Remote sensing from unoccupied aerial systems: Opportunities to enhance Arctic plant ecology in a changing climate

Dedi Yang, Bailey D. Morrison, Kenneth J. Davidson, Julien Lamour, Qianyu Li, Peter R. Nelson, Wouter Hantson, Daniel J. Hayes, Tyson L. Swetnam, Andrew McMahon, Jeremiah Anderson, Kim S. Ely, Alistair Rogers, Shawn P. Serbin

Research output: Contribution to journalReview articlepeer-review

5 Scopus citations


The Arctic is warming at a faster rate than any other biome on Earth, resulting in widespread changes in vegetation composition, structure and function that have important feedbacks to the global climate system. The heterogeneous nature of arctic landscapes creates challenges for monitoring and improving understanding of these ecosystems, as current efforts typically rely on ground, airborne or satellite-based observations that are limited in space, time or pixel resolution. The use of remote sensing instruments on small unoccupied aerial systems (UASs) has emerged as an important tool to bridge the gap between detailed, but spatially limited ground-level measurements, and lower resolution, but spatially extensive high-altitude airborne and satellite observations. UASs allow researchers to view, describe and quantify vegetation dynamics at fine spatial scales (1–10 cm) over areas much larger than typical field plots. UASs can be deployed with a high degree of temporal flexibility, enabling observation across diurnal, seasonal and annual time-scales. Here we review how established and emerging UAS remote sensing technologies can enhance arctic plant ecological research by quantifying fine-scale vegetation patterns and processes, and by enhancing the ability to link ground-based measurements with broader-scale information obtained from airborne and satellite platforms. Synthesis. Improved ecological understanding and model representation of arctic vegetation is needed to forecast the fate of the Arctic in a rapidly changing climate. Observations from UASs provide an approach to address this need, however, the use of this technology in the Arctic currently remains limited. Here we share recommendations to better enable and encourage the use of UASs to improve the description, scaling and model representation of arctic vegetation.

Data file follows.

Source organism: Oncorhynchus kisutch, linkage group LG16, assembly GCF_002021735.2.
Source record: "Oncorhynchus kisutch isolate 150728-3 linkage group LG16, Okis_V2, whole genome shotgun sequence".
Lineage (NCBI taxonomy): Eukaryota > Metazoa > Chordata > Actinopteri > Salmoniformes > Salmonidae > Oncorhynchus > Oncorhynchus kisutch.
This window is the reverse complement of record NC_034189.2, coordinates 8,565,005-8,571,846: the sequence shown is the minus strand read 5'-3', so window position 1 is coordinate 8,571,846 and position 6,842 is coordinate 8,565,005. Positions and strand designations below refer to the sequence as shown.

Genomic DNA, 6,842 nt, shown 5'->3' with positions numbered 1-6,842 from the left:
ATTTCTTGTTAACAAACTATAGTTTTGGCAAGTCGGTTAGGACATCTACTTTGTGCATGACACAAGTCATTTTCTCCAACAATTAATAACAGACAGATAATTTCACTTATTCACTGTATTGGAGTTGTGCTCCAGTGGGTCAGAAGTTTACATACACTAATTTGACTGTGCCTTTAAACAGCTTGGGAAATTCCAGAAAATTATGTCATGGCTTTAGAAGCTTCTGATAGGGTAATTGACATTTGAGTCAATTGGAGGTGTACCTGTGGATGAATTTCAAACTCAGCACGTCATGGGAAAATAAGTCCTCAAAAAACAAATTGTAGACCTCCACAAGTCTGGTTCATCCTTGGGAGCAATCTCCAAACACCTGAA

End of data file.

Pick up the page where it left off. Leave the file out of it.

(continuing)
Original languageEnglish (US)
Pages (from-to)2812-2835
Number of pages24
JournalJournal of Ecology
Issue number12
StatePublished - Dec 2022


  • Arctic
  • UAS
  • UAV
  • fine scale
  • landscape ecology
  • remote sensing
  • scaling
  • vegetation

ASJC Scopus subject areas

  • Ecology, Evolution, Behavior and Systematics
  • Ecology
  • Plant Science


Dive into the research topics of 'Remote sensing from unoccupied aerial systems: Opportunities to enhance Arctic plant ecology in a changing climate'. Together they form a unique fingerprint.

Cite this